Illinois Public School Plans Field Trip to Fundamentalist Christian Camp

It’s as if school administrators have never heard of the Constitution.

Yesterday, a parent from Kappa, Illinois contacted me to express her anger about her local junior high school’s planned 7th grade field trip.  Her son had just come home with a flyer and permission slip announcing the field trip planned for May 25th at Camp Good News, another arm of Child Evangelism Fellowship, the parent company of the Good News Club.  Camp Good News seems to follow a similar pattern of deceit that we’ve seen with the Good News Club, in that permission slips (below) aren’t clear about the type of religious instruction kids will receive.  In the example provided by this parent, the permission slip just states who runs the club (CEF) and gives a website for more information.  What’s left out is that kids will be taught fundamentalist Christian “lessons” and will likely be coerced through fear and intimidation to pledge their lives to Christ. But… ziplines, am I right?


The school, El Paso-Gridley Junior High, has been contacted by the parent but has not yet responded to her message.  Yesterday I contacted FFRF and they’ve escalated the issue to their attorneys for a letter to be sent.  I’ve also sent an email to the school district’s superintendent to inform him of the Constitutional violation, urging him to redirect the field trip, and all future trips, to a different destination.  I’ll update this story below as responses come in.

This field trip to Camp Good News, and it’s accompanying ready-made permission slip, is frightening on multiple levels. First, sending children of multiple or no religious background to a destination like this could have lasting negative psychological effects. After all, CEF teaches kids that they’re inherently flawed, and these defects they have no control over will send them to a dark place of eternal separation from everyone they love. Unless — unless they accept Jesus Christ as their personal savior and pledge their allegiance to him.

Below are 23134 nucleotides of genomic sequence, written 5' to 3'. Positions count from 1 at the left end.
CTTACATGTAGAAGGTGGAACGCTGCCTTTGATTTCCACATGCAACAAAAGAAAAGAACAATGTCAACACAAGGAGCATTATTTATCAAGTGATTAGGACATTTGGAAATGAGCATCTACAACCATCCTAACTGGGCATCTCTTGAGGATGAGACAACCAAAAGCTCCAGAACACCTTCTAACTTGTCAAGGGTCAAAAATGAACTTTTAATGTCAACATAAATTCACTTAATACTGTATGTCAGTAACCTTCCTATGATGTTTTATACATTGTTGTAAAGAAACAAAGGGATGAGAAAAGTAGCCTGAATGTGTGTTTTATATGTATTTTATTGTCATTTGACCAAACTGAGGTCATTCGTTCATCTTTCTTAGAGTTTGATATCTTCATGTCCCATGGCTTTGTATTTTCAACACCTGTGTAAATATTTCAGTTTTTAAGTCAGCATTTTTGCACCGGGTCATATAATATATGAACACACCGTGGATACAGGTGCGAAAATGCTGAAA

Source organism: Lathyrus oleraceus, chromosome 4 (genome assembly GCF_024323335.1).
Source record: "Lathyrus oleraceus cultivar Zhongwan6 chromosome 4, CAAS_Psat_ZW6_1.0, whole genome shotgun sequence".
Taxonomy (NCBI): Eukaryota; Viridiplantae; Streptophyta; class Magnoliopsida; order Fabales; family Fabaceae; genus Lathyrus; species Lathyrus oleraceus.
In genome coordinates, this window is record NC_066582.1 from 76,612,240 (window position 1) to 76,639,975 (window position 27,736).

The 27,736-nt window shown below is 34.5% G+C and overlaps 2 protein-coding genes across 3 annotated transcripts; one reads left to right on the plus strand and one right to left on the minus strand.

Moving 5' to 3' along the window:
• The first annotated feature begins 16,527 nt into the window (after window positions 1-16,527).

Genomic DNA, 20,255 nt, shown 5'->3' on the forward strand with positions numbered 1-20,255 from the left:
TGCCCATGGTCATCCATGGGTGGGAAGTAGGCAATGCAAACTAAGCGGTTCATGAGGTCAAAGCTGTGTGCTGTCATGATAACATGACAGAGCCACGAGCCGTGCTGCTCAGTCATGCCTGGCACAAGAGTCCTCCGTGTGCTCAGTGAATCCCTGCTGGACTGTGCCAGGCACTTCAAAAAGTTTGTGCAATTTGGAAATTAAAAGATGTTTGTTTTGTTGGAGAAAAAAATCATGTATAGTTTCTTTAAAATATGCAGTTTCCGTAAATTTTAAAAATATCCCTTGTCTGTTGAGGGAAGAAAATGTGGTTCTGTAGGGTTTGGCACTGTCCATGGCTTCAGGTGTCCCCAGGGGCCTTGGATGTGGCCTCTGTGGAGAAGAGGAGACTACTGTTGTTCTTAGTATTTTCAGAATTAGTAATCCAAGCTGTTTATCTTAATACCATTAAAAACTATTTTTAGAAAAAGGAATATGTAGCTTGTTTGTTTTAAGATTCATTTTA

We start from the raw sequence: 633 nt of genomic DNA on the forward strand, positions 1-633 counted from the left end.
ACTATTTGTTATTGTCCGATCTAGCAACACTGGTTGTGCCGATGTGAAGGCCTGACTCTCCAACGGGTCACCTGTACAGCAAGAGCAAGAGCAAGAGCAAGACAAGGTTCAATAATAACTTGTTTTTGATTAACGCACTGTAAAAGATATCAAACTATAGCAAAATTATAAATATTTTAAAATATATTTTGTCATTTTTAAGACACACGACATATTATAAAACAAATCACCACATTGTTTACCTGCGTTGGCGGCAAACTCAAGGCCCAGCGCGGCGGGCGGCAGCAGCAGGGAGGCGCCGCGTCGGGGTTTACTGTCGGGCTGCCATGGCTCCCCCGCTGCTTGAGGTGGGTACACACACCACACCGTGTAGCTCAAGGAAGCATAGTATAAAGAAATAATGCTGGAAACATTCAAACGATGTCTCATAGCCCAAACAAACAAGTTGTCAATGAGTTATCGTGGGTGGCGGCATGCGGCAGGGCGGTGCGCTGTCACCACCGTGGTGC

Secondly, they’re taught that every word of the Bible is true, despite its contradictions and supernatural (and scientifically debunked) content, throwing a wrench into any and all evidence-based science education they may have received in the public school system.  What CEF does to children is abhorrent and an affront to critical thinking.

What I see when looking at this permission slip is that school field trips to Camp Good News are probably not uncommon.  It’s a well-organized generic form meant to be used by multiple schools.  That’s horrific.  The idea that school administrators would have ignorance of, or blatant disregard for, the laws that apply to the children trusted into their care is appalling.

Looks like I have some more investigating to do.

UPDATE: El Paso-Gridley Junior High has canceled the field trip to Camp Good News, notifying parents via email from the school’s principal:

Dear 7th Grade Parents,

I just wanted to let you know that we are not going to be going to Camp Good News for the 7th grade field trip.  If your student has already brought in their permission slip and money we will send it home with them today.

I apologize for the confusion.


Did you enjoy this article and want to see more like it, while at the same time support the SecularVoices Podcast, Young Skeptics, and the activism of the SecularVoices staff? Then please consider becoming a Patreon patron today!
Click here to find out how you can help and what great rewards you’ll get in return!

Kevin Davis

Kevin Davis is the head writer and editor for SecularVoices, co-founder of Young Skeptics, and author of Understanding an Atheist. He is known for local and national secular activism and has spoken at conferences and events such as Reason Rally 2016 and the Ark Encounter Protest and Rally.

View all posts by Kevin Davis →

7 thoughts on “Illinois Public School Plans Field Trip to Fundamentalist Christian Camp

  1. “I apologize for the confusion.”
    There was no confusion. You illegally wanted to push your religion on kids, but were found out.

  2. Most principles don’t get that involved with field trips. It sounds to me like the confusion he was referencing was on the part of the teacher who was confused this was ok. This sounded to me like throwing her (or him) under the bus. But hey, if the teacher tried to sneak this in, then the teacher deserves being thrown under the bus.

    1. I can only speak to the policies of the district I teach in, but field trips here require administrative approval fat the district level as well as the building principal. Id be shocked if teachers anywhere were able to plan tips without the administration approving them. Levels of oversight *should* help prevent this kind of violation… and make each instance that much more egregious in my opinion.

Leave a Reply

Your email address will not be published. Required fields are marked *